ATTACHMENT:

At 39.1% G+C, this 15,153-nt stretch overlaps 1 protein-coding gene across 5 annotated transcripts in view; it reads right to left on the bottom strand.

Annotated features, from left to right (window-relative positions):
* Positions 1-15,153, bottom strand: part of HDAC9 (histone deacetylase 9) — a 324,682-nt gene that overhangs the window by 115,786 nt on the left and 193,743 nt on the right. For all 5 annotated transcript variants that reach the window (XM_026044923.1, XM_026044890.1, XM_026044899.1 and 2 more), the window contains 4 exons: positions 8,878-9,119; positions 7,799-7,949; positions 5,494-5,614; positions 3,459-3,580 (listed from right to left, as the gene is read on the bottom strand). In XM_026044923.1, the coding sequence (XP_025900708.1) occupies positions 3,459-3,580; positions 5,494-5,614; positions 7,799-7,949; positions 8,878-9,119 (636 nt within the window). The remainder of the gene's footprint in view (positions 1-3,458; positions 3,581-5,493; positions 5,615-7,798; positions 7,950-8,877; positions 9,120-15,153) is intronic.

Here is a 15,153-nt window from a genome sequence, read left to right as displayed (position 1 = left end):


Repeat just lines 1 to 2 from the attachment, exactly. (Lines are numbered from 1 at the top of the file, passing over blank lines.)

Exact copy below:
At 39.1% G+C, this 15,153-nt stretch overlaps 1 protein-coding gene across 5 annotated transcripts in view; it reads right to left on the bottom strand.

Annotated features, from left to right (window-relative positions):